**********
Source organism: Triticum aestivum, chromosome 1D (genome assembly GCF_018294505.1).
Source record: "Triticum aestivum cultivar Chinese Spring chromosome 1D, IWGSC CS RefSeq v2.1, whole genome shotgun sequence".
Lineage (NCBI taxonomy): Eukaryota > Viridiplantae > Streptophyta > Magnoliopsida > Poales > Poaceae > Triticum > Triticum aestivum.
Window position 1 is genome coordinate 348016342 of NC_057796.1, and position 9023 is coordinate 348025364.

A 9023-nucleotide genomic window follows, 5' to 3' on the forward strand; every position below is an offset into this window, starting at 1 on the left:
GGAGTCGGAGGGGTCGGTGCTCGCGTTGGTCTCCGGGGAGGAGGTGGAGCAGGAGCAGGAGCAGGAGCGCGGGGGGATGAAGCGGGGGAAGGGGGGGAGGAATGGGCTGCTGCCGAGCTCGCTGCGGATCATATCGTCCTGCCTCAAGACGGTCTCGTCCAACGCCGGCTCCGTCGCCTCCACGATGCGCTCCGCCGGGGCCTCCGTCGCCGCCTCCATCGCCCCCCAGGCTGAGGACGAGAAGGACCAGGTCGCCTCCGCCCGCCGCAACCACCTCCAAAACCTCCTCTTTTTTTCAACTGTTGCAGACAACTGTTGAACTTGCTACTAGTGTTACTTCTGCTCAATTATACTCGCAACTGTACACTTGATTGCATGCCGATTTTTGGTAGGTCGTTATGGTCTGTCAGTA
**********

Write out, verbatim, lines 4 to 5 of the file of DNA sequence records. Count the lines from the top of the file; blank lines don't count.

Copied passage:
Window position 1 is genome coordinate 348016342 of NC_057796.1, and position 9023 is coordinate 348025364.

A 9023-nucleotide genomic window follows, 5' to 3' on the forward strand; every position below is an offset into this window, starting at 1 on the left: